In 1993, the International Persons Landholding Act was put in place to encourage foreigners to buy second homes in the Bahamas. And it couldn’t be simpler. If a foreigner purchases a single-family house or vacant land to be used in the construction of such a dwelling, he no longer needs to obtain a permit from the government before the purchase. All he has to do is subsequently register the acquisition with the Investments Board. Permanent residents of the Bahamas and foreigners who inherit property in the Bahamas do not need to obtain a permit before acquiring land, but must register afterwards.
However, there are instances where a permit will be required for real estate in the Bahamas. First, if the property is undeveloped land and five acres or more in size. Second, if the property is not a private residence, or is not intended to be developed as such, a permit is required.
When it comes to mortgages, the law is not meant to be a roadblock. In fact, it provides that licensed banks, trusts and insurance companies that acquire an interest or take possession of property pursuant to a court order must register that acquisition. An acquisition by way of foreclosure under a mortgage or land acquired by a permitted foreign state will not require a permit but must be registered.
With leases, foreigners are not required to obtain permits, register leases or rental agreements unless they are for business or commercial purposes and the term may exceed 21 years.
Not only did the government make it easier for foreigners to own a second home, but it also included a condition that a foreigner no longer pay a double rate of stamp duty; he now pays the same flat rate as a Bahamian.
Stamp duty is a tax payable on the delivery of all real estate based on the following value: stamp duty starts at 2% for real estate valued under $20,000 but increases to 10% for properties over $250,000. The payment of this tax is generally shared equally between the seller and the buyer. There is also a 1% stamp duty on mortgages paid by the borrower. The usual practice in the Bahamas is that the tax is shared equally between buyer and seller, unless otherwise agreed.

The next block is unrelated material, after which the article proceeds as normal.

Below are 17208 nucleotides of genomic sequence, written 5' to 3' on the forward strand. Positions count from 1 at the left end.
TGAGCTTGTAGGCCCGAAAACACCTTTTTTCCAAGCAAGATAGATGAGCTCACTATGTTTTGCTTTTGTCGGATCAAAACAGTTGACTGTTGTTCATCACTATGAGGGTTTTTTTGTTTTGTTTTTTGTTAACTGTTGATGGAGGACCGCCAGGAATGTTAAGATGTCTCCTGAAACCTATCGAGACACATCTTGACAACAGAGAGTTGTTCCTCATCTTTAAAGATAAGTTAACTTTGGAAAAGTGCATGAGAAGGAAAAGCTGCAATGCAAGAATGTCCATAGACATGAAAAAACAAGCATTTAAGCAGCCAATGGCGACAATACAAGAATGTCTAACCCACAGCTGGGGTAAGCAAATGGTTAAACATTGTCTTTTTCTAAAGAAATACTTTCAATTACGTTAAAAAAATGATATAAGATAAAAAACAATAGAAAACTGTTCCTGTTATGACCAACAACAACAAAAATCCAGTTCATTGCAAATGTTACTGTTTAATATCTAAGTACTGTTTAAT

If you enter the Bahamas, you must complete an embarkation-disembarkation card which is usually provided by your travel agency, the airline or the ship on which you are traveling. A visa and passport are not required if you are a Canadian citizen or subject of the United Kingdom, unless the stay exceeds three weeks. U.S. citizens on scheduled airlines, pre-cleared for return through U.S. Customs and Immigration at Nassau International Airport also do not require a visa (although proof of citizenship is required) .
You are entitled to a maximum stay of eight months with appropriate documentation including a return ticket and proof of financial support. If you wish to stay longer, you must apply for temporary residence with the director of immigration. If, however, you wish to make the Bahamas your permanent residence through a Bahamas property investment, then you will need to apply for permanent residence. If you plan to work in the Bahamas, a work permit must be applied for separately.
There are different levels of residency. The first is permanent residence which requires the purchase of a residence for more than $500,000, subject to a one-time payment of $10,000. Another level of residency is that of an owner occupied where no minimum purchase is required, however, your card must be renewed each year for a fee of $1,000. And the final tier of residency is an annual residency where, again, no minimum purchase is required but you must renew each year for a $1,000 fee.
Owning real estate in the Bahamas sounds incredibly easy and that’s because it is. But there are some things to keep in mind when making an investment of this size. Here are some guidelines to help you when buying property in the Bahamas:
-Consider location: Depending on where you buy, prices vary. On the main islands such as New Providence and Grand Bahama, prices are more than double the prices in Florida. If you are looking for an investment property, these would be good choices. If you are thinking of buying a quiet retreat, consider something on the family islands as they are cheaper.
-Take a look: Once you have decided where you want to buy a property, the next step is to take a look at more than one property to get an overview of the market .
-Take a second look: it’s a good idea to have the property inspected by a certified professional in case there are any hidden surprises!
Whether you are making an investment or buying a vacation home, the Bahamas will welcome you with open arms. All you have to do is prepare your ticket to paradise!